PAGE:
I was initially disappointed that this book had a different narrator than the first book, but Mr. Podehl is every bit as good, if not better.
After writing this review I realized I probably wouldn't.
The last book I listened to was "John Dies at the End" and I REALLY enjoyed that book. There were so many elements of it that just clicked for me. It was/is so fun, fresh, funny, odd ball, horrible (in a good way), surprizing and really well narrated.
So I guess that the bar had been set pretty high when I started this book. The greatest disappointment was the change in narrators. Stephen R. Thorne (narrator of John Dies at the End) was just excellent in his depiction of the characters - especially the character of John, whom he plays as a down key sort of guy, I really liked that. All his other character's voices are well defined and you are able to tell them apart and visualize them.
The narrator of this book, Nick Podehl, does exactly the opposite and John is more hyper and yells allot. It is extreemly jarring going from one book to the next. As well, many of his character voices sound the same so I sometimes was lost in what was happening in conversations - who is saying what. His female voices are straight out of a bad Saturday Night Live skit, just horrible and all the same.
Ok I get that maybe they might have had difficulty getting back the narrator of the first book - maybe it was life, schedules, whatever - but WHY chose a new narrator whose style is so very different and is just not as skilled? So VERY disappointing.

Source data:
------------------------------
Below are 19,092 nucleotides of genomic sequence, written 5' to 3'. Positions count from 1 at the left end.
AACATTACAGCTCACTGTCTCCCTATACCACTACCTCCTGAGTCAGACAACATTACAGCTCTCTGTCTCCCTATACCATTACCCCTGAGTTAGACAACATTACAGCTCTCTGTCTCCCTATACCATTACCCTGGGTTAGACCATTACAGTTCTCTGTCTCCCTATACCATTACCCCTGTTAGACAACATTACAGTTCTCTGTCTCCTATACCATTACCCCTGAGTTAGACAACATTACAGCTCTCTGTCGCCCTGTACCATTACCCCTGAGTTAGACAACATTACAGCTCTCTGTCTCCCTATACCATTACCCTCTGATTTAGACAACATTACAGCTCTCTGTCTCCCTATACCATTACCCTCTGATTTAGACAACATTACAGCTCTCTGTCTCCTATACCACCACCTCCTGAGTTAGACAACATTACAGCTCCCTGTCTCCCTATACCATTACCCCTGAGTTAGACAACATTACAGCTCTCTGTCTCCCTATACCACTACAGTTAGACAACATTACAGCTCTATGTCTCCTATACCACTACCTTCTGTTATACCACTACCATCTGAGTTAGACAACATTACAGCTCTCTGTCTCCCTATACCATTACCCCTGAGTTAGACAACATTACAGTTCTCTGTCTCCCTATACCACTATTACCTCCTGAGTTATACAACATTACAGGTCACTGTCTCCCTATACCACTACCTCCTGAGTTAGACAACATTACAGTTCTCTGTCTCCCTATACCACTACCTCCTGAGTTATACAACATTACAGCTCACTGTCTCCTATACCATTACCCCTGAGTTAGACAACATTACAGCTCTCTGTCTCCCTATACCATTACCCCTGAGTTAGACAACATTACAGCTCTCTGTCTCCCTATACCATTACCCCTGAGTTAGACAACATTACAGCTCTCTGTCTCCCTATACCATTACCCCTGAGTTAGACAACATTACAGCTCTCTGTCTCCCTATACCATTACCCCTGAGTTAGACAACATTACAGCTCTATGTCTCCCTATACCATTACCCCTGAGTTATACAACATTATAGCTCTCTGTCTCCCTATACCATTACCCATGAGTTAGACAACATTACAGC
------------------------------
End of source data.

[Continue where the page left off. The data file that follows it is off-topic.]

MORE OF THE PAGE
Also gone was allot of the humour and fun. I get that more serious things happen in this book, but I think it is at the forsaking of the characters personalities. Possibly the author was trying to end the series and show some growth in his characters - but it just felt wrong and fell flat for me. Sometimes I caught myself silently growning and wanting to smack my forehead.
There is a death at the end that was just completely unnecessary and made me very angry. Really angry. That was just bs. Just horrible. You know what? I’m still angry. If I can ever figure out a way of deleting it from my audio book I will. It however may not be necessary as I doubt I will ever be listening to it again. By the way, since buying John Dies at the End a few months ago, I have listened to it three times.
Ok what did I like. Some of the humor was ok. Some of the ideas were fun, interesting, refreshing.
To be honest I was sort of relived when it was over.
Also I waited at least a month after listening to this book so that I could have some time to really reflect on what I liked and what bothered me.
I would have replaced Nick Podehl with the narrator of the first book "John Dies at the End" - Stephen R. Thorne
Please be more considerate when choosing narrators.
I definitely would. I enjoyed the book quite a bit (and multiple times), however I spend much of my time driving and this is a very convenient way to listen.
All of the characters are great and relatable in many different ways, but it's a fair bet that my, and many other peoples favorite character, is John. If you've read or listened to this book or the one that came before it, John Dies At The End, you'll know why.